After a year of drafting my first young adult novel, I ran it past my trusty writing group (of twenty-five years!) and was unsurprised at their critique: The plot doesn’t yet spring from the desires of my characters. “What’s at stake for them?” my colleagues asked. “What are their burning passions? What obstacles do they face? And what do they stand to lose if they don’t get what they want?” Great questions. As a relatively new fiction writer, I’m still learning to locate the source of my story’s action in the motivations of my characters.
In any narrative, what transpires externally must be inextricably linked to the human heart.
So I’m digging into the psyches of my characters, trying to get to know each of them better. I ask, “What does so-and-so think she wants? What does she really want? If she doesn’t get it, what will the consequences be? What stands in her way?” With each scene, I explore what instigates change in my characters, what the internal and external effects are, and why it matters. I fill notebooks with psychoanalyzing, none of which will appear in the final product, all of which increases my awareness of what’s happening in the story such that every word, sentence, and paragraph is imbued with intention. I’m becoming more conscious, at least within the bounds of this project.
This fundamental drive within stories—thwarted desire augmented by high stakes—I find curious. Is it operative in our lives as well? Perhaps because I’ve written memoir for so long, I can’t help but apply these questions to my experiences, searching for a plot or through-line that doesn’t only gather my scattershot memories into a unified whole but makes them gripping, a worthwhile “read.” There’s no question that stories mirror our lives, but are our lives themselves stories, propelled by longing, magnified by conflict, requiring movement inside or out or both in order to find satisfaction? When I teach essay writing, I often say what makes a good essay is movement. An essay asks a question, moves in relationship with the question, and lands in a different place, not necessarily at an answer. This holds true for fiction and, I suspect, our time on this planet.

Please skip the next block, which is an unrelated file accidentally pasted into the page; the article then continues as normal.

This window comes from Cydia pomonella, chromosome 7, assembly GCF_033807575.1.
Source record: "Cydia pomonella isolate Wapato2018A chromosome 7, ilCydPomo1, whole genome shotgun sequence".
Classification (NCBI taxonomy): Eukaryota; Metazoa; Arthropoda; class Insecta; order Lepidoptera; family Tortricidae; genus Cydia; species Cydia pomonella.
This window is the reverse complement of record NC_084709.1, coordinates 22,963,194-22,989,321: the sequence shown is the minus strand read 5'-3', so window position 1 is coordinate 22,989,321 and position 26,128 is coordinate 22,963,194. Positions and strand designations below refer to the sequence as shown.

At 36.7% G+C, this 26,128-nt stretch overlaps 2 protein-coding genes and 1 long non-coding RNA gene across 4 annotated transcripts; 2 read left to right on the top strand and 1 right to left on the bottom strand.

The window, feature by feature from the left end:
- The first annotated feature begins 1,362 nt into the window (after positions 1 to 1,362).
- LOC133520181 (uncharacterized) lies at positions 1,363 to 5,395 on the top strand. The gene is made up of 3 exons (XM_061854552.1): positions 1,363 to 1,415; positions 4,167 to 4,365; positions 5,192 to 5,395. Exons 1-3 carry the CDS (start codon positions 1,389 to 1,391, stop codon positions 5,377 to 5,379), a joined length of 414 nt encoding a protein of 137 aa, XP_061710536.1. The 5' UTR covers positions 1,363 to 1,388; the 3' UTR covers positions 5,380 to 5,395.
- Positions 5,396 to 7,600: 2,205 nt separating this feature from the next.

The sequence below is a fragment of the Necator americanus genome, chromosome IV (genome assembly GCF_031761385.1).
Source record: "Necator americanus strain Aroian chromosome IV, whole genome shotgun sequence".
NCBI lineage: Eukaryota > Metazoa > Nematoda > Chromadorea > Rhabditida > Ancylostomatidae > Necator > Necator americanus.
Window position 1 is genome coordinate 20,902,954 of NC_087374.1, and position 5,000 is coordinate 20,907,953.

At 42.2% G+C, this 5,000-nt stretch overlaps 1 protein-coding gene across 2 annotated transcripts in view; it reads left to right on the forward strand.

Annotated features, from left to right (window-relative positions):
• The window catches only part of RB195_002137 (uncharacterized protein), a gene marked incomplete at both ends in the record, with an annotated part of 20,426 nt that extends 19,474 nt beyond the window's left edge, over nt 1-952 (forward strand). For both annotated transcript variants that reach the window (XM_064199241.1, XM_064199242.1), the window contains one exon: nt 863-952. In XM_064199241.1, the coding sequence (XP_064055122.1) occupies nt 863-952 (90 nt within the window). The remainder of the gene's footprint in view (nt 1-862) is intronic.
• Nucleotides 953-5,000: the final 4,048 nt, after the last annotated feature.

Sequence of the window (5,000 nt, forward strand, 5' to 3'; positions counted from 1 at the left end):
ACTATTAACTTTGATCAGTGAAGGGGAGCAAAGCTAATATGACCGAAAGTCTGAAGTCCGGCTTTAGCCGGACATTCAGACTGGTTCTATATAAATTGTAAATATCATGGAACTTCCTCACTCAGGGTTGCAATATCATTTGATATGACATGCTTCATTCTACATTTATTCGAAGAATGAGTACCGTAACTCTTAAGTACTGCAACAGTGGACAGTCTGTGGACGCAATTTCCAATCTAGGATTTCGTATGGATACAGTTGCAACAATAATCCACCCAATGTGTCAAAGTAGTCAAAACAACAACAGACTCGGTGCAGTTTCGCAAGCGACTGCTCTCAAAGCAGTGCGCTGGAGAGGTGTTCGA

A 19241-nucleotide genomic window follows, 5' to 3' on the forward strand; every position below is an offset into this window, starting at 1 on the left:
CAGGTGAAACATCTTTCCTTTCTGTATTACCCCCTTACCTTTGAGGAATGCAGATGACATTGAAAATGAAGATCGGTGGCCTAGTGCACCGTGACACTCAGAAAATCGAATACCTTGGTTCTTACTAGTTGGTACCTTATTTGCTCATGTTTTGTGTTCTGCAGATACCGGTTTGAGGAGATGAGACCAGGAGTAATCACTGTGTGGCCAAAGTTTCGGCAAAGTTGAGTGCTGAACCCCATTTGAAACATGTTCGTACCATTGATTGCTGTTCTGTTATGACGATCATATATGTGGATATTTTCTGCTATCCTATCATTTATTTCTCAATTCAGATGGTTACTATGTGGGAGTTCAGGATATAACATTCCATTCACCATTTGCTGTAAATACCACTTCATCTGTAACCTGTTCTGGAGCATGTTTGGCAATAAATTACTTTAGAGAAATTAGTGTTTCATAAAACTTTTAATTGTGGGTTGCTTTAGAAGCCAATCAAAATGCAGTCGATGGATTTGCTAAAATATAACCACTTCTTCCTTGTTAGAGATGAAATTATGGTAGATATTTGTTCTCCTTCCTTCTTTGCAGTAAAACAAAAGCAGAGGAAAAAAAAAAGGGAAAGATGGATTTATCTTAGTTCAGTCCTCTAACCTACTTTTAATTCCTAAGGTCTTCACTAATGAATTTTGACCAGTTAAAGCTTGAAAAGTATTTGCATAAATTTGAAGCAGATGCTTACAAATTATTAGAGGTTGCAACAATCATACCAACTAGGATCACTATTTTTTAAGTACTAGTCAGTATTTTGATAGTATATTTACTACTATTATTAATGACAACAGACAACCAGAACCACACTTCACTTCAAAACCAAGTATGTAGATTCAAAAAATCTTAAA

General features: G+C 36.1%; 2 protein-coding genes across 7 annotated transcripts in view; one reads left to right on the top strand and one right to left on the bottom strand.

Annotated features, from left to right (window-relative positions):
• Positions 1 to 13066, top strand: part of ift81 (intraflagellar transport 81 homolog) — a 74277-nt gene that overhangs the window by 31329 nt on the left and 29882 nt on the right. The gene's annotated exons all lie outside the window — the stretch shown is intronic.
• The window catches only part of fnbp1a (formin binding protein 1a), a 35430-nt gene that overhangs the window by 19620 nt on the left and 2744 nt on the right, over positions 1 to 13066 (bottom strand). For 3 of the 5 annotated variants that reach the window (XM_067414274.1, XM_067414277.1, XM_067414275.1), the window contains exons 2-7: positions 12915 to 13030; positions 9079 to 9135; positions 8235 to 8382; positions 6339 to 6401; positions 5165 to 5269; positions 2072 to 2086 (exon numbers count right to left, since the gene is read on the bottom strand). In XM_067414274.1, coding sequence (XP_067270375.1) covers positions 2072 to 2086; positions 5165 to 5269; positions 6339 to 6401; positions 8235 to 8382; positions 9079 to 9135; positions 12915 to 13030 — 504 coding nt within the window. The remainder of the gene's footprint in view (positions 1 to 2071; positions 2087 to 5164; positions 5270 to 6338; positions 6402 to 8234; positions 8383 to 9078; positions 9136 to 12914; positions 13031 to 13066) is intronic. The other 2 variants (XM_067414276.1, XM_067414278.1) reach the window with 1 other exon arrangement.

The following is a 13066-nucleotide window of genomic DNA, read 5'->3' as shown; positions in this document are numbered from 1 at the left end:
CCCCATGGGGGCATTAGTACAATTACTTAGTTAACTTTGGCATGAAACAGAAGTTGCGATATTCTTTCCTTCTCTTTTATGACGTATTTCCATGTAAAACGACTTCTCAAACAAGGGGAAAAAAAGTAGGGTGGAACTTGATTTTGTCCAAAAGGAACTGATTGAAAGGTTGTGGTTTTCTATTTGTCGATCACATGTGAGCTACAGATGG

But the stakes with our lives are significantly higher. The direction of the movement matters. Is the journey over obstacles toward our deepest desire life-giving or death-dealing? Does it bring us closer to or farther from the truth? Does it generate love or hate? We are the authors of our lives. We may not get to choose what compels us or what stands in our way, but we can always choose how to respond. It’s how we exercise human freedom. We act; we co-create; we determine the plot. “Aliveness,” Jungian Ann Belford Ulanov writes (and I often quote), “springs from our making something of what we experience and receiving what experience makes of us.” Isn’t this awesome?! There’s no other story more worth giving our time.
–Elizabeth Jarrett Andrew
Photos by Pure Julia & Pickled Stardust